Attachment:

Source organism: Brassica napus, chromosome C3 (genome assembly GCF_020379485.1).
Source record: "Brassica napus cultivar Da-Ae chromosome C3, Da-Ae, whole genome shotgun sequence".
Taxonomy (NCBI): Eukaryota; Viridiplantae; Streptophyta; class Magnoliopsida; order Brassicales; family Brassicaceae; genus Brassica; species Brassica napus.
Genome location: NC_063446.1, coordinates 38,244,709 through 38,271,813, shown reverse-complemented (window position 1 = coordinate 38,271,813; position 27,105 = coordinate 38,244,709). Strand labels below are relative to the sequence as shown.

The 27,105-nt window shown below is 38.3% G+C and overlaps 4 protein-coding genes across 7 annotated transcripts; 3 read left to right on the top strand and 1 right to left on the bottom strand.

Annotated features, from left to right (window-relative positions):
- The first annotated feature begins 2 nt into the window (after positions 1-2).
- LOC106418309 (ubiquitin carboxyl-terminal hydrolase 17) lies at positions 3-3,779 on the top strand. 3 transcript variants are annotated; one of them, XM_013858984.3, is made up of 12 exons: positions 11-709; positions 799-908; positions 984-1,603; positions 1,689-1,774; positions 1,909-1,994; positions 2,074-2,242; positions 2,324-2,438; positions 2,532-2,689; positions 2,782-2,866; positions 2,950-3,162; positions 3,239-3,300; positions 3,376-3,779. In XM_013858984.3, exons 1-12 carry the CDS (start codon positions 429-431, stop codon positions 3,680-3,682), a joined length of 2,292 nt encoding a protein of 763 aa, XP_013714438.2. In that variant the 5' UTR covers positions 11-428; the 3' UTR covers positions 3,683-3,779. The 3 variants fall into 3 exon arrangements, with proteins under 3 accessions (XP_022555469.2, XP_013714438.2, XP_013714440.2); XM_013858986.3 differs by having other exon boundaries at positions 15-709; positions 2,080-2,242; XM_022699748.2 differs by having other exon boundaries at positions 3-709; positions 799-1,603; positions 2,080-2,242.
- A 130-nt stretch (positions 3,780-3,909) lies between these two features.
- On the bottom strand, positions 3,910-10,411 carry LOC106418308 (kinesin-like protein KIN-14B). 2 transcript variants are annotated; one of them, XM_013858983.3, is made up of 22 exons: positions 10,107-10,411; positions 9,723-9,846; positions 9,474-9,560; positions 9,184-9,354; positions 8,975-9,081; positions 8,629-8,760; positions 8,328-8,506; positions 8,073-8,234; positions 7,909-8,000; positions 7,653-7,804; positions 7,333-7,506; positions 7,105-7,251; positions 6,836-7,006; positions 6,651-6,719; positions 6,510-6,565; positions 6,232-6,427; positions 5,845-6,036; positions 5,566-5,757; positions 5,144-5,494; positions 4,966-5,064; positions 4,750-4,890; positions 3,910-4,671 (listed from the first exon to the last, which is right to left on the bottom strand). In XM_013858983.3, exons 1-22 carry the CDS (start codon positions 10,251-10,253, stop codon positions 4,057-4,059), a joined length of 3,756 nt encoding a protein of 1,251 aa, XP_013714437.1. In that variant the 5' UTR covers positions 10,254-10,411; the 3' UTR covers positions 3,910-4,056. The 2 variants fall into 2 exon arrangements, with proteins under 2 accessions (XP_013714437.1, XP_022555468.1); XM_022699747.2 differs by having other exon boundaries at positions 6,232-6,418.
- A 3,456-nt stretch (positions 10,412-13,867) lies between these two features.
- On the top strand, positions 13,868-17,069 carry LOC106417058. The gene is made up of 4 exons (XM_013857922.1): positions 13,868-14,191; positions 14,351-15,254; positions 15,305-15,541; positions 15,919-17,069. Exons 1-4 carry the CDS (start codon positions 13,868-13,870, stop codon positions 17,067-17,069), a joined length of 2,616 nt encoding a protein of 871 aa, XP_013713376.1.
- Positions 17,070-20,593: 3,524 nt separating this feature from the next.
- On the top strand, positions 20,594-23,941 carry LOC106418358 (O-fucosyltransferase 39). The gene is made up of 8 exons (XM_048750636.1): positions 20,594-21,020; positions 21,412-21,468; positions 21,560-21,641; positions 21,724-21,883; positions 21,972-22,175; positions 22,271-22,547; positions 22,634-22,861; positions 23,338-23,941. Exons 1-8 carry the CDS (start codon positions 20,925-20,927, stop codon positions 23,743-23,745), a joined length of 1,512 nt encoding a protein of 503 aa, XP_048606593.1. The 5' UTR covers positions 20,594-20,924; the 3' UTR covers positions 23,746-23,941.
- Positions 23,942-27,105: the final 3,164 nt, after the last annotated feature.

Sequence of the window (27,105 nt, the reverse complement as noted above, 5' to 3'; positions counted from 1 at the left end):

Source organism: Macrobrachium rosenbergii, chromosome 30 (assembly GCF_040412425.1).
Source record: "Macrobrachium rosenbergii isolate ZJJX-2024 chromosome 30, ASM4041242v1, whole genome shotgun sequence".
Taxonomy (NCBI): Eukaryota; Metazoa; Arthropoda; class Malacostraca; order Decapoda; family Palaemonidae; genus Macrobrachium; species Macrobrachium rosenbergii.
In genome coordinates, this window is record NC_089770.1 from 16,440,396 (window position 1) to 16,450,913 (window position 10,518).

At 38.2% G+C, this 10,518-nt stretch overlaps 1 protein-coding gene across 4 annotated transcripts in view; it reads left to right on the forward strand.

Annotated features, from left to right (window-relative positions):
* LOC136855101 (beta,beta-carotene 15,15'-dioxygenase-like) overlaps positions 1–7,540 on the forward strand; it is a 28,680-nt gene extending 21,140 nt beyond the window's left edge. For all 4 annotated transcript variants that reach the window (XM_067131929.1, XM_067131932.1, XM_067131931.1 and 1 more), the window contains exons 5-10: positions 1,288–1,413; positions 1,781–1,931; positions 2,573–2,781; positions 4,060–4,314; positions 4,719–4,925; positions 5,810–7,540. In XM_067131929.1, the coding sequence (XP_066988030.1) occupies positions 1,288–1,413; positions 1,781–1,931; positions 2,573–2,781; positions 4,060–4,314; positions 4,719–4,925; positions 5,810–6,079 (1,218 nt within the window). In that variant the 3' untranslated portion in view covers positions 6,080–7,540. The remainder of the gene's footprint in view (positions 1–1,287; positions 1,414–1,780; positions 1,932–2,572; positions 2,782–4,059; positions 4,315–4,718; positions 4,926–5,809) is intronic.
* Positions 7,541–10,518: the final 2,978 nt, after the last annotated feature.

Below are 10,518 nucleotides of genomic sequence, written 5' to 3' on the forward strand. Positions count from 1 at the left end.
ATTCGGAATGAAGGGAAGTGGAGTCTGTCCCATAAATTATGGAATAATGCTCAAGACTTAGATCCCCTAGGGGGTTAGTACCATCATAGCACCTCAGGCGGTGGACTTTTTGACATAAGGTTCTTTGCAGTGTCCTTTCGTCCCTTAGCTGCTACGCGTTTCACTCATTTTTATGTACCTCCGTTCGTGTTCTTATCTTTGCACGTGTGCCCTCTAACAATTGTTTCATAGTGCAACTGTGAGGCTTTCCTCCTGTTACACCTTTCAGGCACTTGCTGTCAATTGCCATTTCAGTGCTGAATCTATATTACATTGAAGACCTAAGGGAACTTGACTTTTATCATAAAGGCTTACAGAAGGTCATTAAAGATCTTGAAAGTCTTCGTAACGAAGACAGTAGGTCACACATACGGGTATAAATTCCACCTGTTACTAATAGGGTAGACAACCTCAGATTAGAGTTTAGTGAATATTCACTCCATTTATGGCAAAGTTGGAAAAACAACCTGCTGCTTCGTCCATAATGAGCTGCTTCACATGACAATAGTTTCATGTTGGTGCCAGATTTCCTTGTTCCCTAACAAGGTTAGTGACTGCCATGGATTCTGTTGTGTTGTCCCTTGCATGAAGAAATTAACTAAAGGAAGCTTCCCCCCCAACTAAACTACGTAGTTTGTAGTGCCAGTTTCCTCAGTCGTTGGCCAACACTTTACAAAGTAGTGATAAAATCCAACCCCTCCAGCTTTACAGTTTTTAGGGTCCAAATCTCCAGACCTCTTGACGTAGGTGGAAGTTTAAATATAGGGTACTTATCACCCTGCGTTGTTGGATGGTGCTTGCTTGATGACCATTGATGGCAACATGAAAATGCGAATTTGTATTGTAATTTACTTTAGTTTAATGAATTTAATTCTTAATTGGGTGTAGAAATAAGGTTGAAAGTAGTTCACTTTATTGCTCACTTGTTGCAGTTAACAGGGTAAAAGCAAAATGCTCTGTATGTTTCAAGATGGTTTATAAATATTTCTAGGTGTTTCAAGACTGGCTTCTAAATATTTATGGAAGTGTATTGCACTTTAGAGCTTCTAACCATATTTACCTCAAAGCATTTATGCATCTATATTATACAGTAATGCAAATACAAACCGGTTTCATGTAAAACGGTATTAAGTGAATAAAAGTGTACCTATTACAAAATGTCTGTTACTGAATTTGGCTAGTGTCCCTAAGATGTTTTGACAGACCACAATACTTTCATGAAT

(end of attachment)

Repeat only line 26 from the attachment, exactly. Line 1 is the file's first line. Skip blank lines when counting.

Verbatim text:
ATTCGGAATGAAGGGAAGTGGAGTCTGTCCCATAAATTATGGAATAATGCTCAAGACTTAGATCCCCTAGGGGGTTAGTACCATCATAGCACCTCAGGCGGTGGACTTTTTGACATAAGGTTCTTTGCAGTGTCCTTTCGTCCCTTAGCTGCTACGCGTTTCACTCATTTTTATGTACCTCCGTTCGTGTTCTTATCTTTGCACGTGTGCCCTCTAACAATTGTTTCATAGTGCAACTGTGAGGCTTTCCTCCTGTTACACCTTTCAGGCACTTGCTGTCAATTGCCATTTCAGTGCTGAATCTATATTACATTGAAGACCTAAGGGAACTTGACTTTTATCATAAAGGCTTACAGAAGGTCATTAAAGATCTTGAAAGTCTTCGTAACGAAGACAGTAGGTCACACATACGGGTATAAATTCCACCTGTTACTAATAGGGTAGACAACCTCAGATTAGAGTTTAGTGAATATTCACTCCATTTATGGCAAAGTTGGAAAAACAACCTGCTGCTTCGTCCATAATGAGCTGCTTCACATGACAATAGTTTCATGTTGGTGCCAGATTTCCTTGTTCCCTAACAAGGTTAGTGACTGCCATGGATTCTGTTGTGTTGTCCCTTGCATGAAGAAATTAACTAAAGGAAGCTTCCCCCCCAACTAAACTACGTAGTTTGTAGTGCCAGTTTCCTCAGTCGTTGGCCAACACTTTACAAAGTAGTGATAAAATCCAACCCCTCCAGCTTTACAGTTTTTAGGGTCCAAATCTCCAGACCTCTTGACGTAGGTGGAAGTTTAAATATAGGGTACTTATCACCCTGCGTTGTTGGATGGTGCTTGCTTGATGACCATTGATGGCAACATGAAAATGCGAATTTGTATTGTAATTTACTTTAGTTTAATGAATTTAATTCTTAATTGGGTGTAGAAATAAGGTTGAAAGTAGTTCACTTTATTGCTCACTTGTTGCAGTTAACAGGGTAAAAGCAAAATGCTCTGTATGTTTCAAGATGGTTTATAAATATTTCTAGGTGTTTCAAGACTGGCTTCTAAATATTTATGGAAGTGTATTGCACTTTAGAGCTTCTAACCATATTTACCTCAAAGCATTTATGCATCTATATTATACAGTAATGCAAATACAAACCGGTTTCATGTAAAACGGTATTAAGTGAATAAAAGTGTACCTATTACAAAATGTCTGTTACTGAATTTGGCTAGTGTCCCTAAGATGTTTTGACAGACCACAATACTTTCATGAAT